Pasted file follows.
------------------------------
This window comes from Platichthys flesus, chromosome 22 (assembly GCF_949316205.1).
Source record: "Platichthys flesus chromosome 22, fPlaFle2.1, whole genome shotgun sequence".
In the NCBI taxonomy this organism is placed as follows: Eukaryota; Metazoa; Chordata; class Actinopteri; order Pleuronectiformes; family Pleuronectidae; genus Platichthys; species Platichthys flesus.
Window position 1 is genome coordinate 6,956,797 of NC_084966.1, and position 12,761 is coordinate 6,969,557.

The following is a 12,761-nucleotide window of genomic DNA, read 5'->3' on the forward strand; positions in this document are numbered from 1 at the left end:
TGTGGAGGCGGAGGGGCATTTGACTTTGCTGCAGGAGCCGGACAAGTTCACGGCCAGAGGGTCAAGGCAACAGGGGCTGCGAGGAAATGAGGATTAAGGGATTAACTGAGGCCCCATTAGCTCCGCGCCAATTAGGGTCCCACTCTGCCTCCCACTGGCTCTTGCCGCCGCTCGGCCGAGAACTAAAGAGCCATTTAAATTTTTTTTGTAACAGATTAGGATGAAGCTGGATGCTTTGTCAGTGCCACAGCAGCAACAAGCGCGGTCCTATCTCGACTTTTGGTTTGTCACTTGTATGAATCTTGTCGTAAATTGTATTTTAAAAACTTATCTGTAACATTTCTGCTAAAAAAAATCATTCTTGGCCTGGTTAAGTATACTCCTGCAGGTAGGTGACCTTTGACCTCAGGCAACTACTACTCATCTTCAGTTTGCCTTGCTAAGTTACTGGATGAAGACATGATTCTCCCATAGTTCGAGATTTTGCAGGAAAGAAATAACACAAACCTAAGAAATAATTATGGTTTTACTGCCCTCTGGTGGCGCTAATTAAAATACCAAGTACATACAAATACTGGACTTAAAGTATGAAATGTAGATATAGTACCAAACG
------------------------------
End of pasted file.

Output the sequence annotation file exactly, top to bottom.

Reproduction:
This window comes from Platichthys flesus, chromosome 22 (assembly GCF_949316205.1).
Source record: "Platichthys flesus chromosome 22, fPlaFle2.1, whole genome shotgun sequence".
In the NCBI taxonomy this organism is placed as follows: Eukaryota; Metazoa; Chordata; class Actinopteri; order Pleuronectiformes; family Pleuronectidae; genus Platichthys; species Platichthys flesus.
Window position 1 is genome coordinate 6,956,797 of NC_084966.1, and position 12,761 is coordinate 6,969,557.

The following is a 12,761-nucleotide window of genomic DNA, read 5'->3' on the forward strand; positions in this document are numbered from 1 at the left end:
TGTGGAGGCGGAGGGGCATTTGACTTTGCTGCAGGAGCCGGACAAGTTCACGGCCAGAGGGTCAAGGCAACAGGGGCTGCGAGGAAATGAGGATTAAGGGATTAACTGAGGCCCCATTAGCTCCGCGCCAATTAGGGTCCCACTCTGCCTCCCACTGGCTCTTGCCGCCGCTCGGCCGAGAACTAAAGAGCCATTTAAATTTTTTTTGTAACAGATTAGGATGAAGCTGGATGCTTTGTCAGTGCCACAGCAGCAACAAGCGCGGTCCTATCTCGACTTTTGGTTTGTCACTTGTATGAATCTTGTCGTAAATTGTATTTTAAAAACTTATCTGTAACATTTCTGCTAAAAAAAATCATTCTTGGCCTGGTTAAGTATACTCCTGCAGGTAGGTGACCTTTGACCTCAGGCAACTACTACTCATCTTCAGTTTGCCTTGCTAAGTTACTGGATGAAGACATGATTCTCCCATAGTTCGAGATTTTGCAGGAAAGAAATAACACAAACCTAAGAAATAATTATGGTTTTACTGCCCTCTGGTGGCGCTAATTAAAATACCAAGTACATACAAATACTGGACTTAAAGTATGAAATGTAGATATAGTACCAAACG